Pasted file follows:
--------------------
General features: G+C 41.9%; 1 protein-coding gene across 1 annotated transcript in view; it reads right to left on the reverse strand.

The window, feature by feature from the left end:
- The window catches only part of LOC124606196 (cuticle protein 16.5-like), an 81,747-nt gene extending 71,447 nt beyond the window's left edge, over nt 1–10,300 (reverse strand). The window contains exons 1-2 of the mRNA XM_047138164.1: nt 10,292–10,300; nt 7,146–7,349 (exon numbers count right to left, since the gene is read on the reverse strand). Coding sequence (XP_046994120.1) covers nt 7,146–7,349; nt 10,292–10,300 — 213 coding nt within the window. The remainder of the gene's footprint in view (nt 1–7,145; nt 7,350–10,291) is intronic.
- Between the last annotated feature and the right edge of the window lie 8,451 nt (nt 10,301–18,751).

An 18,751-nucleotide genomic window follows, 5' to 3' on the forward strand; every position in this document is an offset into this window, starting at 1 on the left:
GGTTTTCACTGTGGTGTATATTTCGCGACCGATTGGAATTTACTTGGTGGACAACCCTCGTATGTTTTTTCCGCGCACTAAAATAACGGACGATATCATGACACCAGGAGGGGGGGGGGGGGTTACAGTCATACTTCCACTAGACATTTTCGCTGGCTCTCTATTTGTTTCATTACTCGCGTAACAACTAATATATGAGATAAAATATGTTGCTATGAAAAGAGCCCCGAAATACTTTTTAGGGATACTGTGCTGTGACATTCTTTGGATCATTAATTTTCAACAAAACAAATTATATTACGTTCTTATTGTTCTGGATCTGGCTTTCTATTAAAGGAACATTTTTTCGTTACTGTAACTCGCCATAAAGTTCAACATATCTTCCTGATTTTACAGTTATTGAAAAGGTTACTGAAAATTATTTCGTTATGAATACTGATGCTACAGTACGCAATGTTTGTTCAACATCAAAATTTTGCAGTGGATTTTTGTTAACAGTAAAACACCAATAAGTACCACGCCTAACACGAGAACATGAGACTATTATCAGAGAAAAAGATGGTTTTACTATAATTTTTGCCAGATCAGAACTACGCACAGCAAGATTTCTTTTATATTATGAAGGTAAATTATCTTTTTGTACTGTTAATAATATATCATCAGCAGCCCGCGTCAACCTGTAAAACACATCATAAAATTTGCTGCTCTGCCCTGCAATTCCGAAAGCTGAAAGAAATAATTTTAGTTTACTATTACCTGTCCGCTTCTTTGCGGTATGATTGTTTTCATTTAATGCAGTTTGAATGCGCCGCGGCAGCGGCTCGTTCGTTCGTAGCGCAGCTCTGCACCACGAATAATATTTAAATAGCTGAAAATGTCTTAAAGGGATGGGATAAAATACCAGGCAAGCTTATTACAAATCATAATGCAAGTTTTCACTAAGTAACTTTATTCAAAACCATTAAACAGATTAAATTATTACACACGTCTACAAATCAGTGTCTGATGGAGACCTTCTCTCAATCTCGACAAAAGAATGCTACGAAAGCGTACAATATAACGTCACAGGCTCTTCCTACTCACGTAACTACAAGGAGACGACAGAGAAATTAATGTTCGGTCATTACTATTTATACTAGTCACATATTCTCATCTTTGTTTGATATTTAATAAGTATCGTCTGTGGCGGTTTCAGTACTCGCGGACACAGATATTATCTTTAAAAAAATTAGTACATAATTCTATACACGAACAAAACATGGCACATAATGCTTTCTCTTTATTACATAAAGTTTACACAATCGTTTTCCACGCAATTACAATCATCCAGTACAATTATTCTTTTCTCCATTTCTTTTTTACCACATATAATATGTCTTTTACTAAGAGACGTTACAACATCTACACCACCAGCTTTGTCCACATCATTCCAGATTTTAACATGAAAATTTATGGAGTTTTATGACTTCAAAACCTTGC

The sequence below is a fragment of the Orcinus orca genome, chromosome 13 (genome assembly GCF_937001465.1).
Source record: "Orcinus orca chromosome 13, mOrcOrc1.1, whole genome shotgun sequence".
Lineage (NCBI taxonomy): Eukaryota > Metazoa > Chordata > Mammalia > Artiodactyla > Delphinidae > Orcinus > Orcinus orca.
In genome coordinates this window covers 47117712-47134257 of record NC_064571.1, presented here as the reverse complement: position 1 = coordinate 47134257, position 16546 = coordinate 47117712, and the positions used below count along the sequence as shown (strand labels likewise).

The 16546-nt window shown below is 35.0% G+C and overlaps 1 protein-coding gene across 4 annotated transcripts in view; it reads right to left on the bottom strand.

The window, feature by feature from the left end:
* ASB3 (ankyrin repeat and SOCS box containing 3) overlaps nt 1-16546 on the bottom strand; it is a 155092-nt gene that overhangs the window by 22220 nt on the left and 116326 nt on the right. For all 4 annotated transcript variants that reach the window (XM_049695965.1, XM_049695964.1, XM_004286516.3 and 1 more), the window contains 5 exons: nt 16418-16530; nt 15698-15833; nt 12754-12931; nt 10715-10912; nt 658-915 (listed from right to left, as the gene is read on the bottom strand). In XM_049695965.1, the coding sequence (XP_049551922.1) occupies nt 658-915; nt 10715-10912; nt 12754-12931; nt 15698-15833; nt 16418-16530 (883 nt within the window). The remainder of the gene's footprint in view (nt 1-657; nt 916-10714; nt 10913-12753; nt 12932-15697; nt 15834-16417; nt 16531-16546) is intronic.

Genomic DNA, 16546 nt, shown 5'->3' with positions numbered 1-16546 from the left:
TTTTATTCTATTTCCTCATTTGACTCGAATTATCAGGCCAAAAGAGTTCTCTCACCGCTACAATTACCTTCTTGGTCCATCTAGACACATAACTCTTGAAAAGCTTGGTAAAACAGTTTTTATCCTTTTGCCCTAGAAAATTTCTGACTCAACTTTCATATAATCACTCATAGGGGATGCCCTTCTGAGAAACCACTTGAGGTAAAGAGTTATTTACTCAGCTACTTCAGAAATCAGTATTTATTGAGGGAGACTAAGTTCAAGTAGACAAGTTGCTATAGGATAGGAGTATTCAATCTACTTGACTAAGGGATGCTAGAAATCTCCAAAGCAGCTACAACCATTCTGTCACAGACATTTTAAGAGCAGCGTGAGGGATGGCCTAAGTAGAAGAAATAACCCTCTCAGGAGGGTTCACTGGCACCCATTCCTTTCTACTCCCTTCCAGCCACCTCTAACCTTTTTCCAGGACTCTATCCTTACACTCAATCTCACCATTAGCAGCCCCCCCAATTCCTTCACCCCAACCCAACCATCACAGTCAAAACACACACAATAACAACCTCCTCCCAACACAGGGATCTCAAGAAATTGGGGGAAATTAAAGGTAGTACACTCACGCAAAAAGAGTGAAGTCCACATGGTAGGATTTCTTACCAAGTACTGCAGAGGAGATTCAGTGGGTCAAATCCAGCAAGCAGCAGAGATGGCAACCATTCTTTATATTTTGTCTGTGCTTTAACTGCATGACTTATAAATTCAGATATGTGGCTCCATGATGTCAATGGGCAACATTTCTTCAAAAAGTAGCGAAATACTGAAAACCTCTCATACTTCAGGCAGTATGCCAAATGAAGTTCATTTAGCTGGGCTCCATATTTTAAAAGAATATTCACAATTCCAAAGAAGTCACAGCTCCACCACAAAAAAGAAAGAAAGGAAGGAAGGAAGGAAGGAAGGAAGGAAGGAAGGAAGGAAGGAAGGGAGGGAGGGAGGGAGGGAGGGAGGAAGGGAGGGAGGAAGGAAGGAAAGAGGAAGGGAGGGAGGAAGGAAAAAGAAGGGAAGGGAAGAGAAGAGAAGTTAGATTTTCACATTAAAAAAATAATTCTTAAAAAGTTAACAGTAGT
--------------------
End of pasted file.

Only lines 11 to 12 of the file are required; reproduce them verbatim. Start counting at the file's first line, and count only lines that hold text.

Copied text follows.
The 16546-nt window shown below is 35.0% G+C and overlaps 1 protein-coding gene across 4 annotated transcripts in view; it reads right to left on the bottom strand.

The window, feature by feature from the left end: